Cell Phone$900.00$900.00
Video Games$84.61$84.61
Movie Rental$189.99$159.99
Medical Imaging$769.23$669.23

(Note: the housing costs have been reduced by 25% to account for the fact that mortgage interest is tax deductible)

So in any event, the 1956 standard of living is $12,255 cheaper, and with a 25% tax bracket, the above represent about $16,000 in additional wages. And this doesn’t even begin to contemplate lots of other expenses like better golf clubs, long distance direct dialing, and so on. It’s anyone’s guess what this would all cost, but I sincerely believe that if a typical middle class family today decided they were going to live close to the standard of a 1956 middle class family, and watch only the big networks on a small black and white tv, have no internet, have one phone, one car, etc., that their total savings would be well over $20,000 pre-tax, or nearly half of the $44,389 median household income.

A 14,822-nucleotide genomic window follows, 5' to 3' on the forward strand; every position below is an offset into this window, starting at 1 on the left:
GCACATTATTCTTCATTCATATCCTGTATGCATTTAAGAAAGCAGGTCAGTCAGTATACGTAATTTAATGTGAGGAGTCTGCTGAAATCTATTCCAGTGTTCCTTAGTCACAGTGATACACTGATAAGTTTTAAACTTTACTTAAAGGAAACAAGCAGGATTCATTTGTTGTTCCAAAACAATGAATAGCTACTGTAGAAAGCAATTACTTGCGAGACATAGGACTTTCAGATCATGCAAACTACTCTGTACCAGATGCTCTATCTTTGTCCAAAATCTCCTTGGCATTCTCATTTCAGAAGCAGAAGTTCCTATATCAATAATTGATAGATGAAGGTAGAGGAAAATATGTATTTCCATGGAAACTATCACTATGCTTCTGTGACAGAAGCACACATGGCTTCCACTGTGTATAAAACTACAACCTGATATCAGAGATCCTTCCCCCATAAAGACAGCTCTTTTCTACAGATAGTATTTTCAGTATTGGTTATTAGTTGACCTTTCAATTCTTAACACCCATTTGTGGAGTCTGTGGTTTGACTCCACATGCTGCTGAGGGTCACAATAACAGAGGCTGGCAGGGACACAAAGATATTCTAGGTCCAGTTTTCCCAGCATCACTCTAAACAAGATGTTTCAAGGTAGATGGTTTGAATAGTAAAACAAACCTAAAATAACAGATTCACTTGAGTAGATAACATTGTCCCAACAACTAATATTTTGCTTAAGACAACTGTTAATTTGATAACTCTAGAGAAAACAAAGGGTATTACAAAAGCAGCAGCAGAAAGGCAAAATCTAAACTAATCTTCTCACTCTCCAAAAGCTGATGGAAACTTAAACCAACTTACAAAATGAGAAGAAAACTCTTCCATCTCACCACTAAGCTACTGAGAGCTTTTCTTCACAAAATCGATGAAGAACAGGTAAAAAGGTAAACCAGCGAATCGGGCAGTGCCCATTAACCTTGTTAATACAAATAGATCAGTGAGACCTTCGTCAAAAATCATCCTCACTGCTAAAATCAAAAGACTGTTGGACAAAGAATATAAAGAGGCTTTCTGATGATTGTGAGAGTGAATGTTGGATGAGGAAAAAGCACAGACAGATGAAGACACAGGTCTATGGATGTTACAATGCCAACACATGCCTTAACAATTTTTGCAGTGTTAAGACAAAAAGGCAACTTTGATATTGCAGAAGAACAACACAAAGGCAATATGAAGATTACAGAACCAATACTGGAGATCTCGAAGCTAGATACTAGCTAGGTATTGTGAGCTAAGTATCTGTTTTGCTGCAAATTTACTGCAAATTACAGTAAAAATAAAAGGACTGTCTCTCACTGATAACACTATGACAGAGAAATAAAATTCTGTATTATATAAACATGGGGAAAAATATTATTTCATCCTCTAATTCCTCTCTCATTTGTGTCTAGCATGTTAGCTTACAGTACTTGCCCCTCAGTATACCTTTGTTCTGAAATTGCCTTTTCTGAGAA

Mayor deStefano, the 1950s were indeed a different time.


Anonymous said...

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Half Sigma said...

If you're in your fifties, and you bought your house more than 20 years ago, and you have a good career track, then this is probably the best of times ever.

It's not the best of times for young people whose labor value has depreciated because of immigration and foreign competitoin, and who are priced out of the housing market